As of Thursday, when the 113th Congress is sworn in, Representative Adam Smith (WA-09) will be my new congressman. So it was interesting to see Smith—who has reputation as a fairly centrist Democrat—join my old congressman, liberal firebrand Representative Jim McDermott (WA-07), as two of only 16 Democrats to vote against the "fiscal cliff" bill. So why did Smith vote no?
“I’m concerned that revenue has been sort of taken off the table at this point,” Smith said. Ninety-percent “of the Bush tax cuts are now locked in permanently, so any effort to deal with the very large debt and deficit that we have going down the road here revenue is pretty much off the table and we didn’t get much. Those are my concerns and that’s why I voted no.”
In previous interviews, Smith told the SECB that he would let all the Bush-era tax cuts expire before voting to extend them for the wealthy. Smith also suggested that given the more progressive makeup of his newly redrawn 9th Congressional District (which now includes ultra-liberal Southeast Seattle), he would "probably wind up with a more progressive voting record." So Smith's hard pro-revenue stance shouldn't come as a big surprise.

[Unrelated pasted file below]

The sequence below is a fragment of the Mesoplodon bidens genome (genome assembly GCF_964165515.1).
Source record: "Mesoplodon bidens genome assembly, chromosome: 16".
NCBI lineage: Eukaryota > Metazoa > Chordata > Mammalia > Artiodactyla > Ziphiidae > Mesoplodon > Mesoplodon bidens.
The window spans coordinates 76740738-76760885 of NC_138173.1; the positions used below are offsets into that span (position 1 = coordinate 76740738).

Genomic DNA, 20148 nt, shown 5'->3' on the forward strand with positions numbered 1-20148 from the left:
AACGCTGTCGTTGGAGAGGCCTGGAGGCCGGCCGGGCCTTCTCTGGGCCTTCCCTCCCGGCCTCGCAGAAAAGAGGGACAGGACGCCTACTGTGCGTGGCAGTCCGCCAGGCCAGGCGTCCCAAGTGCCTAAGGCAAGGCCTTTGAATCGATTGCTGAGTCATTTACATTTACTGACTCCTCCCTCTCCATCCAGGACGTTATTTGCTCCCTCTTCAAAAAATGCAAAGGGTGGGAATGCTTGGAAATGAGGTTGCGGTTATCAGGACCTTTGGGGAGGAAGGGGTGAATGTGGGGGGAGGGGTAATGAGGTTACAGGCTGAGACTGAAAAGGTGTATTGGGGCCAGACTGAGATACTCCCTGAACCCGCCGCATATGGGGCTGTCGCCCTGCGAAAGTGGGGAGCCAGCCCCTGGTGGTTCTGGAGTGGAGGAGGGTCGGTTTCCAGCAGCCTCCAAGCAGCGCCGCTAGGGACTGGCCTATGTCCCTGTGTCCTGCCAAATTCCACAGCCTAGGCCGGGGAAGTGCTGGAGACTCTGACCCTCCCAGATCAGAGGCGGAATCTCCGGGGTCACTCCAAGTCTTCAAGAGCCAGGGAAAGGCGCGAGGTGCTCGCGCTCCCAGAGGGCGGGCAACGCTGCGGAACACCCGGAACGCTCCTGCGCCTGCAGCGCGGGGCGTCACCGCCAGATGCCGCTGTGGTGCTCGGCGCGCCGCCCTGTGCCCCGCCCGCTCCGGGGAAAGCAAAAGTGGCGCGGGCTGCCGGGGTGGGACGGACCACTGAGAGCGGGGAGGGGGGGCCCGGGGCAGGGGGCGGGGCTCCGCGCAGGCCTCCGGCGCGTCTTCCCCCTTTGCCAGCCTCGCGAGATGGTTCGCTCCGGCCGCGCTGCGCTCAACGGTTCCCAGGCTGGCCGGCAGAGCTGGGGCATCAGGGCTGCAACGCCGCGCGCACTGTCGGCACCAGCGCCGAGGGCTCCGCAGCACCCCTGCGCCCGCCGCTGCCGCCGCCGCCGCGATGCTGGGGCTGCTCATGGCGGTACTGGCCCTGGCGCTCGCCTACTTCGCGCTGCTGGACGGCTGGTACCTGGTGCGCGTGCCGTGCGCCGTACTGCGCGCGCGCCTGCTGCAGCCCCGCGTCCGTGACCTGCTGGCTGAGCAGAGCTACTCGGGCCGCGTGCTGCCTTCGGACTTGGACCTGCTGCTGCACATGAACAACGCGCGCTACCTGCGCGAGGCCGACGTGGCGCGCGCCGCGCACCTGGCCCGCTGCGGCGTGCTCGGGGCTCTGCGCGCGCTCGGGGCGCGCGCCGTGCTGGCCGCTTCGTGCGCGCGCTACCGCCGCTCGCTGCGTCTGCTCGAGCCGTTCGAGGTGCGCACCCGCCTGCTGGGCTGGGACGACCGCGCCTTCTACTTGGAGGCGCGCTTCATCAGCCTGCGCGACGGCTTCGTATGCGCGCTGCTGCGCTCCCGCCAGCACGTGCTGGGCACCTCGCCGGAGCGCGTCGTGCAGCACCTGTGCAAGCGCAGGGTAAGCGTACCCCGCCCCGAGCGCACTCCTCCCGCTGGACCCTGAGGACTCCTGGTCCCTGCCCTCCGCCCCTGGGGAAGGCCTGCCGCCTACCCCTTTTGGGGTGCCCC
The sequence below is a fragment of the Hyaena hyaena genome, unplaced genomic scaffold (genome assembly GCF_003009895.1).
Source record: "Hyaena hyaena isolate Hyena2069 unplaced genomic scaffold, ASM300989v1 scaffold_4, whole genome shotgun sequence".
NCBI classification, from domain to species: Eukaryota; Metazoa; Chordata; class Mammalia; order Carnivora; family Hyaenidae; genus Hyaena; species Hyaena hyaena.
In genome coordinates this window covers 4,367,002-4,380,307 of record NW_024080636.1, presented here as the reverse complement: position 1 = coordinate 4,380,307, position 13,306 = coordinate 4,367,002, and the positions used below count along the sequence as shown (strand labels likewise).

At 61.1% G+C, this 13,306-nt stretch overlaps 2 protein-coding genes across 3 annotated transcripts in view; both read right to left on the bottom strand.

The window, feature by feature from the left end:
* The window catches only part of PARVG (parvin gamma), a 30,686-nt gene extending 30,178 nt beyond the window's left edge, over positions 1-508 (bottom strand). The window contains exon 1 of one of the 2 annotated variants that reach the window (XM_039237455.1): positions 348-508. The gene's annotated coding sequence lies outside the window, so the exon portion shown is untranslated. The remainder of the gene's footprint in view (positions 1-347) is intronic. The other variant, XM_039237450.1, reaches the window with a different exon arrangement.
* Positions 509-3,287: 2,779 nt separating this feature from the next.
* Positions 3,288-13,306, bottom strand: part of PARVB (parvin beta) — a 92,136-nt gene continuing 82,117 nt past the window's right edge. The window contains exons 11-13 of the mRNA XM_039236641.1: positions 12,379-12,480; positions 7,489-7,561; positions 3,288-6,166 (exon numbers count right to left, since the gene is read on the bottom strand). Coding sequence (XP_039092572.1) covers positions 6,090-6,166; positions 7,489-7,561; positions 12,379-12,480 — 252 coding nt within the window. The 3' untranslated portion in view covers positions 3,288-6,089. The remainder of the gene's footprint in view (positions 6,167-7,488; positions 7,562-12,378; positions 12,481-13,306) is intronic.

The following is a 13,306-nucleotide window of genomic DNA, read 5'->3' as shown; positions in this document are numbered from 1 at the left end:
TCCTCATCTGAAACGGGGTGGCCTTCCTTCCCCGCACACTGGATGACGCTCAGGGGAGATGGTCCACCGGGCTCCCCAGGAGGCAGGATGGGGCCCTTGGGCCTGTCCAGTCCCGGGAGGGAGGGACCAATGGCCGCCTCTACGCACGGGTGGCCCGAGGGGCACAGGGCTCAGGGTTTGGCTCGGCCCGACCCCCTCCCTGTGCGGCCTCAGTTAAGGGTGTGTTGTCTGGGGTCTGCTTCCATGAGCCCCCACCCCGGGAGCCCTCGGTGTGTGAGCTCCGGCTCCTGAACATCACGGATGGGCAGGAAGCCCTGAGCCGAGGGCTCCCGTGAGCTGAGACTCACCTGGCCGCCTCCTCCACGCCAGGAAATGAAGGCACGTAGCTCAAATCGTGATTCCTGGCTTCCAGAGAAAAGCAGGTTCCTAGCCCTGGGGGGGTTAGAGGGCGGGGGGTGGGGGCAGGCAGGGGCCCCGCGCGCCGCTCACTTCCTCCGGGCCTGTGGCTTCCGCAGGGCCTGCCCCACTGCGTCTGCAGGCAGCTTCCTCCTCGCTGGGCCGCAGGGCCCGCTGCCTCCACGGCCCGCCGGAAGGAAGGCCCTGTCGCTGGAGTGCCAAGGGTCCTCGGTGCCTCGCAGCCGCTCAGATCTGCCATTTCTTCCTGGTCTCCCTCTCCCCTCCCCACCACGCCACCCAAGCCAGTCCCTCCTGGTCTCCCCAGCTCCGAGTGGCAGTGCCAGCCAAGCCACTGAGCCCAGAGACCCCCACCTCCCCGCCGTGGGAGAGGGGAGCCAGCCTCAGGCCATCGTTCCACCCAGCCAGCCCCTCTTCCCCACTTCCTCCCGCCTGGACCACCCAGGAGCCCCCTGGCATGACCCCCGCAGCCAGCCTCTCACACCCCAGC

Even more encouraging was the way Smith handled the Fox & Friends team this morning, defending the President's leadership even while defending his own opposition to the deal, and actually laughing at their attempts at misinformation. It's a promising start for ex-7th-CDers like me, who loved being represented by McDermott, a Democrat Republicans love to hate.